Ernie Harwell, legendary baseball broadcaster dead at 92

Posted on May 4, 2010


One of the last of the legendary (and I think that word is appropriate here) baseball broadcasters dies last night after a year-long bout with cancer. He is most famous for covering Tigers’ games, from the late 1950s until 2002; but he already had a decade of big-league broadcasting under his belt before he arrived in Detroit. There is a loving and detailed obituary by John Lowe in the Detroit Free Press. If you’re reading this blog, you should find it an enjoyable read even if you’ve never heard Harwell’s voice. [Update: King Kaufman has also tweeted a link to his equally warm Salon article, from the summer Harwell stepped away from the microphone for good.]

As we would expect, Harwell was also a philosopher of the game he loved so much.

“In baseball, democracy shines its clearest. The only race that matters is the race to the bag. The creed is the rule book. And color, merely something to distinguish one team’s uniform from another’s.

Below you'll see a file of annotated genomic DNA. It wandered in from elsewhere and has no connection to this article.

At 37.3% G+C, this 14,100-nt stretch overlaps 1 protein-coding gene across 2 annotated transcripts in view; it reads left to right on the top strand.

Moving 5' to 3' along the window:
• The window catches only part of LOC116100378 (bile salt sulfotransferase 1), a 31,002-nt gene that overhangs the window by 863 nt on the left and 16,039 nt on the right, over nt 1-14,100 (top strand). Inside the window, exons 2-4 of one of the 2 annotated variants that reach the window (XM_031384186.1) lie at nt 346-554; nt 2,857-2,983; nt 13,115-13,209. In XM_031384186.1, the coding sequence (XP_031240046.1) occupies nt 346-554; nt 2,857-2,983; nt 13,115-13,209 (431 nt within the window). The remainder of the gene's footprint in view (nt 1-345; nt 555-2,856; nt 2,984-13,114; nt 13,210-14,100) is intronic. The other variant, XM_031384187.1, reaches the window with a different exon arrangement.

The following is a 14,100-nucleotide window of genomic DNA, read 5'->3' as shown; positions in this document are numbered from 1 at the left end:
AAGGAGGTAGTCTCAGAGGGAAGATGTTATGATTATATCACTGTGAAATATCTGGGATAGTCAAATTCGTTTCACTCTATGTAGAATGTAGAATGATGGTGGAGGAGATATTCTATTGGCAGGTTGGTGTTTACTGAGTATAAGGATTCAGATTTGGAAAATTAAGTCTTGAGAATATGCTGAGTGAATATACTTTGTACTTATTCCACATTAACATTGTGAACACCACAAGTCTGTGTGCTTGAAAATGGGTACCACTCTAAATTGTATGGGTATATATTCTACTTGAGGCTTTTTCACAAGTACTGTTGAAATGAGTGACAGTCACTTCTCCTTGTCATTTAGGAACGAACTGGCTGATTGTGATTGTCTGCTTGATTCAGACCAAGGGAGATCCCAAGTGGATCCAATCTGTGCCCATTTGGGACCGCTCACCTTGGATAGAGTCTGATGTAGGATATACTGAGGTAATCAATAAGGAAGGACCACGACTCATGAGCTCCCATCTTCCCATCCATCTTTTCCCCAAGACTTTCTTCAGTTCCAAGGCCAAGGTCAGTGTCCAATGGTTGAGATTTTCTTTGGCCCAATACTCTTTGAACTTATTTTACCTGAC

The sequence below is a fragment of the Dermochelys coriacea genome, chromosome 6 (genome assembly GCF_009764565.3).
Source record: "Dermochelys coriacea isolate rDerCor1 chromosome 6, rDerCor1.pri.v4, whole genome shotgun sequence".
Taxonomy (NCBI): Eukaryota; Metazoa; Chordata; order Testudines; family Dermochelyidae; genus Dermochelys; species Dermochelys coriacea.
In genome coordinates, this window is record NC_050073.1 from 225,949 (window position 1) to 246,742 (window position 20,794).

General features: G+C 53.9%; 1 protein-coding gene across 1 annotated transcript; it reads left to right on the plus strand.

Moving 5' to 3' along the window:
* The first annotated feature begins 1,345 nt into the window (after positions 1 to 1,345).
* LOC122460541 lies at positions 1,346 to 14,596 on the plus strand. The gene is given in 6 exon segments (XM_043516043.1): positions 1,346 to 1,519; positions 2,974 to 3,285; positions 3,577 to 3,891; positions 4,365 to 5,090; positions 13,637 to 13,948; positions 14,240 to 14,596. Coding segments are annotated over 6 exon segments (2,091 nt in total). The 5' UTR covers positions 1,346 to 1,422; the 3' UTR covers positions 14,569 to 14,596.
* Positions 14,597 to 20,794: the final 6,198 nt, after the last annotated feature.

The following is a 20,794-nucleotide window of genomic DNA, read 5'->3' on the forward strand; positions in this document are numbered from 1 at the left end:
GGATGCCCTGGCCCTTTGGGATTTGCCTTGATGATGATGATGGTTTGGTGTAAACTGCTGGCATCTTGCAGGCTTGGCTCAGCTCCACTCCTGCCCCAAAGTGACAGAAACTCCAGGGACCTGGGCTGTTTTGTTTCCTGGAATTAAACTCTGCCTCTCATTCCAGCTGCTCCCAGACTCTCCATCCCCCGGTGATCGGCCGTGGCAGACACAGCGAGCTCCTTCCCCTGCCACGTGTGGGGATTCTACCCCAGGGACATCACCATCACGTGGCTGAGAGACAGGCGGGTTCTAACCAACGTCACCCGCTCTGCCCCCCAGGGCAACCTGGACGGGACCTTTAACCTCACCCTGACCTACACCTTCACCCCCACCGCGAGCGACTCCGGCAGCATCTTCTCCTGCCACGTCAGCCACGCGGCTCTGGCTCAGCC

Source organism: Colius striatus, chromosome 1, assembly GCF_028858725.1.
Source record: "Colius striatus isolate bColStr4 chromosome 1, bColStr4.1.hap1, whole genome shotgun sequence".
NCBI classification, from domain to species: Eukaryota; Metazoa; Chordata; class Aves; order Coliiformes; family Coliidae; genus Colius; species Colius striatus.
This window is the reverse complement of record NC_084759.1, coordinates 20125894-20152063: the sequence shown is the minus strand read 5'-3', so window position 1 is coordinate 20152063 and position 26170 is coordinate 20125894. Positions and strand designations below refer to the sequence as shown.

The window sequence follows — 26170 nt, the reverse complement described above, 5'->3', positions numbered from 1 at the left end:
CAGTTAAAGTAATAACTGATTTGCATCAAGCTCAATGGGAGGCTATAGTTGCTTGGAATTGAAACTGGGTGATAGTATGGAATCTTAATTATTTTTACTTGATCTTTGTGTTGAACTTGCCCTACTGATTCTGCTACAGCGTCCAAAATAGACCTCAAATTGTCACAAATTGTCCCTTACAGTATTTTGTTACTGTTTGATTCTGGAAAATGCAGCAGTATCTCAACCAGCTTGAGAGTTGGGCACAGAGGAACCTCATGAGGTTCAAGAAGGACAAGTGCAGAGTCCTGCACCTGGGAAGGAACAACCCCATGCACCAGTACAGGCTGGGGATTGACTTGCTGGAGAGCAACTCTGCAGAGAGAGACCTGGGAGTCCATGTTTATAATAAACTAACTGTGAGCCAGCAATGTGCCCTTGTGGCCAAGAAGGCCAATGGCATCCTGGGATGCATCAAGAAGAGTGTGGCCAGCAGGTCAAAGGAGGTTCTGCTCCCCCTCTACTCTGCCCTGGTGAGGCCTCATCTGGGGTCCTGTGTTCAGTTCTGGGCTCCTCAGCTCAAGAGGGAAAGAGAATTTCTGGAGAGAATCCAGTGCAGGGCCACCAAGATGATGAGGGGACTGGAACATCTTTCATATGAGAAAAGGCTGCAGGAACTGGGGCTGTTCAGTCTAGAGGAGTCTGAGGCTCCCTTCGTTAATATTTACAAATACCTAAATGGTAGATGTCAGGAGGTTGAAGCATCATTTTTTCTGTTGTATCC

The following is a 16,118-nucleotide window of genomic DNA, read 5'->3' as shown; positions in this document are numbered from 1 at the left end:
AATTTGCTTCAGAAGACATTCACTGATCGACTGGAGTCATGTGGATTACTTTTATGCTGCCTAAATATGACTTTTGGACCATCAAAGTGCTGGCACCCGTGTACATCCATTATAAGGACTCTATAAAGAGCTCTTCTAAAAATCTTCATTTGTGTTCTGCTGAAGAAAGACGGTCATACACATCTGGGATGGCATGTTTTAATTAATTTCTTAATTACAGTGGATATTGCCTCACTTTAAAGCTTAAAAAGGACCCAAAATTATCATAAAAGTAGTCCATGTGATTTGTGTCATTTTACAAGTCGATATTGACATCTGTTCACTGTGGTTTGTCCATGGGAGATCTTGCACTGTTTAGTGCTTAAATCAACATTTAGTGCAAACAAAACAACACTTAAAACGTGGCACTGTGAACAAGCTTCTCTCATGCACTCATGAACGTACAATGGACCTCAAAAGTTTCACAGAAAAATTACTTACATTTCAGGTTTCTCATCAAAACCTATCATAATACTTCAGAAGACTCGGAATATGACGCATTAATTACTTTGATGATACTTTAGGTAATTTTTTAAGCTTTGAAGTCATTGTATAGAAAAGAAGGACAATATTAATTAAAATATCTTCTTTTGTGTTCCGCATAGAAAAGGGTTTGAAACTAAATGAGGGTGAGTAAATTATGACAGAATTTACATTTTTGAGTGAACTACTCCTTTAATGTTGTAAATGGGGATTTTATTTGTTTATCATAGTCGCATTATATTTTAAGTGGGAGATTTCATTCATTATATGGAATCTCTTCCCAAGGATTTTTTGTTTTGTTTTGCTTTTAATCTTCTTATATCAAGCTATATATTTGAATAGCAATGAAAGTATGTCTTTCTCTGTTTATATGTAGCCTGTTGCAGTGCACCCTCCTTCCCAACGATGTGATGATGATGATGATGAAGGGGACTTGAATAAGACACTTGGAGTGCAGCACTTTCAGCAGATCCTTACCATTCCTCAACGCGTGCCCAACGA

“Baseball? Just a game — as simple as a ball and bat. And yet, as complex as the American spirit it symbolizes.”

What is it about baseball that makes it such an easy foil for many American’s romantic conceptions of their own patriotism? Can you be an ambitious American writer and also a baseball fan and not try to explain what you love (or, in Ken Burns’ case, love and hate) about your country and your sport in the same sentence? How often was George Carlin better than in his brilliant juxtapositioning of the competing sets of American values by contrasting baseball and football?

In how many other countries do we find the same phenomenon? I don’t doubt that any nationalist who is a fan of some sport that his or her fellow citizens are good at can see the national character embodied in the national team. (Examples abound: but the way supporters of a multi-ethnic French nationalism embraced the multi-ethnic French team that won the World Cup in 1998 is a modern classic.) But this isn’t quite the same. In most attempts to use baseball as a foil for American values, I suspect, the fact that baseball was born in America, and the assumption American values are also in some sense unique, is part of the appeal.

So in other countries that claim to be the birthplace of major sports (Canada/hockey, England/soccer-rugby-cricket, Finland/biathlon, etc…) do we find a similar literary obsession to “explain” supposedly unique values and identity through the unique features of the national sport?